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Clinical Observation
November 10, 2003

Gastrointestinal AnthraxReview of the Literature

Author Affiliations

From the Epidemic Intelligence Service, Division of Applied Public Health Training, Epidemiology Program Office (Dr Beatty), the Foodborne and Diarrheal Diseases Branch (Drs Beatty, Griffin, Tauxe, and Sobel), and the Meningitis and Special Pathogens Branch (Dr Ashford), the Division of Bacterial and Mycotic Diseases, National Center for Infectious Diseases, Centers for Disease Control and Prevention, Atlanta, Ga. The authors have no relevant financial interest in this article.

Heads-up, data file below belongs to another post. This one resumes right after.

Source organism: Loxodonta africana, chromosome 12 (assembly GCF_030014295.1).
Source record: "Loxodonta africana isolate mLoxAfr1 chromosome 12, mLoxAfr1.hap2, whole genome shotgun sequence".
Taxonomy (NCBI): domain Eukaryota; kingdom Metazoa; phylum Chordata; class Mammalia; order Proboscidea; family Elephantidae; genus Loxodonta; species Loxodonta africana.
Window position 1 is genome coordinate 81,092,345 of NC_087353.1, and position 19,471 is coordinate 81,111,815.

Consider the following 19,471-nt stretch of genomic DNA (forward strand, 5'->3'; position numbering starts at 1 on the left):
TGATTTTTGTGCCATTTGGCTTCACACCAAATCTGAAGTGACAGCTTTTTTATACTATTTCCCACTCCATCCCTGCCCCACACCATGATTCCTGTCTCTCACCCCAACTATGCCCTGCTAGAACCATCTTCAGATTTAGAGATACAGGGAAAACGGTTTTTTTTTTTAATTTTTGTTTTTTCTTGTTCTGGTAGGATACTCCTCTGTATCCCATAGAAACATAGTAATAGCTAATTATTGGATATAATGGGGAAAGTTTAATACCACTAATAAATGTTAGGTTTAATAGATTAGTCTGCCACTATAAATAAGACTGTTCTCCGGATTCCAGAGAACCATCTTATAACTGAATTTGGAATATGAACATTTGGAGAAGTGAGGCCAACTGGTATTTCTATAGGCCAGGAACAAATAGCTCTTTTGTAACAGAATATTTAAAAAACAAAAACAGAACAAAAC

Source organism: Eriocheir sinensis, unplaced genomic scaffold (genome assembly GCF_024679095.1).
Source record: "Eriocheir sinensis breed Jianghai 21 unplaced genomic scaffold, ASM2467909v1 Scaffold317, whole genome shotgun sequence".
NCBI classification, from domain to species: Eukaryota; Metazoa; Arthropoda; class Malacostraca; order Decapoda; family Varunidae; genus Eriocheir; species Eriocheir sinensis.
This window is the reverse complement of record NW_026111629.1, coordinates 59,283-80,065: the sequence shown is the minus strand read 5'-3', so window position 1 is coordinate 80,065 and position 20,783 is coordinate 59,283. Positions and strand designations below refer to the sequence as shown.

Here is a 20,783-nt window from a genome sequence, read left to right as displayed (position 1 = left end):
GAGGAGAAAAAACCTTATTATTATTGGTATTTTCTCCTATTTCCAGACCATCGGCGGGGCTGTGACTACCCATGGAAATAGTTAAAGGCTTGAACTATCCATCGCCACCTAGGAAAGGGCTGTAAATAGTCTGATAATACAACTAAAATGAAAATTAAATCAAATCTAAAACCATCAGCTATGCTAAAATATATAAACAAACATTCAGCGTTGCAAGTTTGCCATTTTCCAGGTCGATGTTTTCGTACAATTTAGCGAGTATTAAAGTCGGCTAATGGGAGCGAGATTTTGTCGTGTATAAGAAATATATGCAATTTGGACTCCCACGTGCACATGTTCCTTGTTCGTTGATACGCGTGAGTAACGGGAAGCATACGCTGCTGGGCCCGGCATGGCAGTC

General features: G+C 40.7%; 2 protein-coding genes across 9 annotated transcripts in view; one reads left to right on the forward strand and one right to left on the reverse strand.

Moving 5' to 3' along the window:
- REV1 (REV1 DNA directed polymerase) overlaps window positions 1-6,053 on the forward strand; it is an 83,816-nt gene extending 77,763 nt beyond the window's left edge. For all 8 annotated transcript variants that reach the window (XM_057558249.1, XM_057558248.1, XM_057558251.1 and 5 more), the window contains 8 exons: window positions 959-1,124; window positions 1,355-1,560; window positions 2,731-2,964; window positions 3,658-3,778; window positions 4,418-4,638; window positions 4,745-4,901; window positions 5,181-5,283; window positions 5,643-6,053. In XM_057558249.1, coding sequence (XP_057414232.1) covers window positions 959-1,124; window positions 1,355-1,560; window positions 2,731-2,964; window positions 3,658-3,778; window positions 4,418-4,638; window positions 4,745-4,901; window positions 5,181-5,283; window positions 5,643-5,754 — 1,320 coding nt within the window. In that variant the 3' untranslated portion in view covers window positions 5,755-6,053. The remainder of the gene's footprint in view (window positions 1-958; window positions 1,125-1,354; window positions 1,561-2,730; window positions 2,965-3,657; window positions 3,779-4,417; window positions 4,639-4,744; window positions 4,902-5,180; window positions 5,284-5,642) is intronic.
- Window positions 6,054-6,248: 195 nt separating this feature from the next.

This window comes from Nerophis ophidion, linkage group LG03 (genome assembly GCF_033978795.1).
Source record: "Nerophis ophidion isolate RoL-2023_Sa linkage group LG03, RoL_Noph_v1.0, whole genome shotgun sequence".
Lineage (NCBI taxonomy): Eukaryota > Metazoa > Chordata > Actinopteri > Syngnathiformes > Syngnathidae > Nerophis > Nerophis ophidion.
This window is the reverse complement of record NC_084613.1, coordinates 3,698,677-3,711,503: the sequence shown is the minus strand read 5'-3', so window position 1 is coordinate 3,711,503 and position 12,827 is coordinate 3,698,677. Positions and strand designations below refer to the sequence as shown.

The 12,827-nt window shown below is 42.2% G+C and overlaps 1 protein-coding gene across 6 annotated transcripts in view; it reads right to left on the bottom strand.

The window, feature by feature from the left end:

Arch Intern Med. 2003;163(20):2527-2531. doi:10.1001/archinte.163.20.2527

Recent events have drawn attention to cases of inhalational and cutaneous anthrax associated with contaminated mail. Gastrointestinal anthrax, the disease caused by ingestion of Bacillus anthracis organisms, has rarely been reported in the United States. This review provides background information on the gastrointestinal form of the disease. We describe the clinical course of gastrointestinal anthrax, outline current therapy, review the microbiology of B anthracis, examine the epidemiology of natural outbreaks, discuss considerations regarding deliberate contamination, and summarize existing literature on the inactivation of spores present in food and water.